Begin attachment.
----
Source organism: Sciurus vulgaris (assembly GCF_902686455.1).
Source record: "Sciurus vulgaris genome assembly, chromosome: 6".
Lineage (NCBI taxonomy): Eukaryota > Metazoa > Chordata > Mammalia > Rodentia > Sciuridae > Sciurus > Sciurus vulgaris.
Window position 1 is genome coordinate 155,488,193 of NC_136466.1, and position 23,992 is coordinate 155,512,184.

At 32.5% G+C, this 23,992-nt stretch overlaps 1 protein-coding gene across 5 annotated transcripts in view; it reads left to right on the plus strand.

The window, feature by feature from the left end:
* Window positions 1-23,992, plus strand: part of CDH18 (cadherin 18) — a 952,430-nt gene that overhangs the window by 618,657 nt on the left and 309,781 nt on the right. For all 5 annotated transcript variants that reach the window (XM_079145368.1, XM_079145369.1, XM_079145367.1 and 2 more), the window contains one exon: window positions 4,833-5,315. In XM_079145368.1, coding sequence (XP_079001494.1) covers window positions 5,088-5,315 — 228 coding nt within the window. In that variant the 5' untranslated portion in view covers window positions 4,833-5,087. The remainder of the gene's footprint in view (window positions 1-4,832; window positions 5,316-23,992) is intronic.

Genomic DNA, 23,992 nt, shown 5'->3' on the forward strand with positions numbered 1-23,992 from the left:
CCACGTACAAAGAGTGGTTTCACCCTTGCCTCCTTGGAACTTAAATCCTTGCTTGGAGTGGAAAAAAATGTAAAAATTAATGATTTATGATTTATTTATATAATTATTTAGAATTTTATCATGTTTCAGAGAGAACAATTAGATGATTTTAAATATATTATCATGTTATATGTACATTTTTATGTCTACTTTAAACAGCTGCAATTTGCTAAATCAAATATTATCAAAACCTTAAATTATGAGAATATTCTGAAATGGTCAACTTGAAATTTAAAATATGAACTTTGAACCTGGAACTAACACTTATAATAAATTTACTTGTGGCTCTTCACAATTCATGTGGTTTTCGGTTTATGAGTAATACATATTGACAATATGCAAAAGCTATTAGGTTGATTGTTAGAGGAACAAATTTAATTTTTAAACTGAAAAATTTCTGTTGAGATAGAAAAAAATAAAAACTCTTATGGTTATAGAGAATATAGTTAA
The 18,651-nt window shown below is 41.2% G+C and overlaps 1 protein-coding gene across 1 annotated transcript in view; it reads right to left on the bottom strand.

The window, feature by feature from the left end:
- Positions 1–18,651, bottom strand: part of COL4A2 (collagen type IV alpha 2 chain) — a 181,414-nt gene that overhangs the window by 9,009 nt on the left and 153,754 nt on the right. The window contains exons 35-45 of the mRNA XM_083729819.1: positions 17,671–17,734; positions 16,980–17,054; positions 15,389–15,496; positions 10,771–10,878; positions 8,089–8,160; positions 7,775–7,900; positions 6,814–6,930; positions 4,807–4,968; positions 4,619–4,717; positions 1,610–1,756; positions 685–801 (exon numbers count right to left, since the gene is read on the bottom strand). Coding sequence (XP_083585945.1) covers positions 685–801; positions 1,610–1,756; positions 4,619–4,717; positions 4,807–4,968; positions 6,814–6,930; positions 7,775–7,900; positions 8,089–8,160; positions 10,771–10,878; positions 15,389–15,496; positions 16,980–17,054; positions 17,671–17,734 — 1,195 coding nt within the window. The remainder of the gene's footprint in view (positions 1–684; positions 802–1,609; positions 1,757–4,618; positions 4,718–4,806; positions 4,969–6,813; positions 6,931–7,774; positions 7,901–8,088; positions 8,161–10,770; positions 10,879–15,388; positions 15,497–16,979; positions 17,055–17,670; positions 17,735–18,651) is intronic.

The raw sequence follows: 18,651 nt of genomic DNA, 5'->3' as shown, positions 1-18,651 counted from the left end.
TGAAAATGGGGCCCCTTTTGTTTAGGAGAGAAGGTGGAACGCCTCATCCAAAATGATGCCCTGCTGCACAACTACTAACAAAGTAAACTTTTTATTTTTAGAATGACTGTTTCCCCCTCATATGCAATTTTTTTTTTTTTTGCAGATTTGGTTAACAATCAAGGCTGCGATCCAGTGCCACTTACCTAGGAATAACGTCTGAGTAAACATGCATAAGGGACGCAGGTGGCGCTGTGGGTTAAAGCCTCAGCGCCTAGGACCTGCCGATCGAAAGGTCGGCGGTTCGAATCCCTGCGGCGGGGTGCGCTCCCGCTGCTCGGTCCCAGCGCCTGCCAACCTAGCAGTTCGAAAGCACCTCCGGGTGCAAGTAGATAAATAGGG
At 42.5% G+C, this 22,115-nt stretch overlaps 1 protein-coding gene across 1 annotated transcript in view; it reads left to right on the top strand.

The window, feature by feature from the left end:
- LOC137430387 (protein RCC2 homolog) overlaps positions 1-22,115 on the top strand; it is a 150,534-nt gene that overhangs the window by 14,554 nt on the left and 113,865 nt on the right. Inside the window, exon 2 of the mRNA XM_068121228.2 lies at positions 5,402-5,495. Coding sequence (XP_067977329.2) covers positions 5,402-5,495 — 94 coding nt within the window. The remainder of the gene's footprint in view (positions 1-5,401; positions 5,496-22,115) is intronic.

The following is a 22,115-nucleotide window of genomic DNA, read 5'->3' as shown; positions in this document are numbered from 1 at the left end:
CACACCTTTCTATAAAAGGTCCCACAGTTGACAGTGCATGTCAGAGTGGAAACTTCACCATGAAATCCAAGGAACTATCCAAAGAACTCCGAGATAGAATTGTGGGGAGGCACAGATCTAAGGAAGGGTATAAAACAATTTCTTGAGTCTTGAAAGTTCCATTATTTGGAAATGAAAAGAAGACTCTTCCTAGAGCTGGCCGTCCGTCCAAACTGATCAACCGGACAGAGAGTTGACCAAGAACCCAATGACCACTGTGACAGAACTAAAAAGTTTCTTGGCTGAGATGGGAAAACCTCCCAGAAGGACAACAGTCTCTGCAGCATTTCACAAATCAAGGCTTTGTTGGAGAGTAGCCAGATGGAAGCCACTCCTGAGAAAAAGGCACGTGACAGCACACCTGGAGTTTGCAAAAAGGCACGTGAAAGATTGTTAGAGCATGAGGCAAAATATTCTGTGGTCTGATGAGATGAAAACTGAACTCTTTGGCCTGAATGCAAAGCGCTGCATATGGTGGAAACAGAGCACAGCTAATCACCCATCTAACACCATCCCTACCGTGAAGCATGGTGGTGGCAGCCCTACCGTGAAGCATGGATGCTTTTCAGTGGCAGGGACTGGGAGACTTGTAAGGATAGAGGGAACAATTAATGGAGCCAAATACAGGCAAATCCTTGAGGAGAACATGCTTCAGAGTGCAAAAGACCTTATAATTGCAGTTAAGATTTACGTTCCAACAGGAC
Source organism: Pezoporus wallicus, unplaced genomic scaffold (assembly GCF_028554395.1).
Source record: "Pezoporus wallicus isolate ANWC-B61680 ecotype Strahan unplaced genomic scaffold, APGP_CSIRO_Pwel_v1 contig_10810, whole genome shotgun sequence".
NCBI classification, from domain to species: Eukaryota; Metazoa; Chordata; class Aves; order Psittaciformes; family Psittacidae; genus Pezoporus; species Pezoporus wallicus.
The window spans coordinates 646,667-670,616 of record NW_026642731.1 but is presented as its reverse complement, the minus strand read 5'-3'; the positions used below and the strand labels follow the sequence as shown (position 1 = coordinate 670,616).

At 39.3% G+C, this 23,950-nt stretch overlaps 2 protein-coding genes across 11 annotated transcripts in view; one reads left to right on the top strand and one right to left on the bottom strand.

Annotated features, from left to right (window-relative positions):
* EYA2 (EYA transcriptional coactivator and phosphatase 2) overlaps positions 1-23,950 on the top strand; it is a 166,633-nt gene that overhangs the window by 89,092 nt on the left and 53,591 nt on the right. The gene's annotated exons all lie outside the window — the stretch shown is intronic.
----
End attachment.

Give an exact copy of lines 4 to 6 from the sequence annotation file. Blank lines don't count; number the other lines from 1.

Window position 1 is genome coordinate 155,488,193 of NC_136466.1, and position 23,992 is coordinate 155,512,184.

At 32.5% G+C, this 23,992-nt stretch overlaps 1 protein-coding gene across 5 annotated transcripts in view; it reads left to right on the plus strand.

The window, feature by feature from the left end: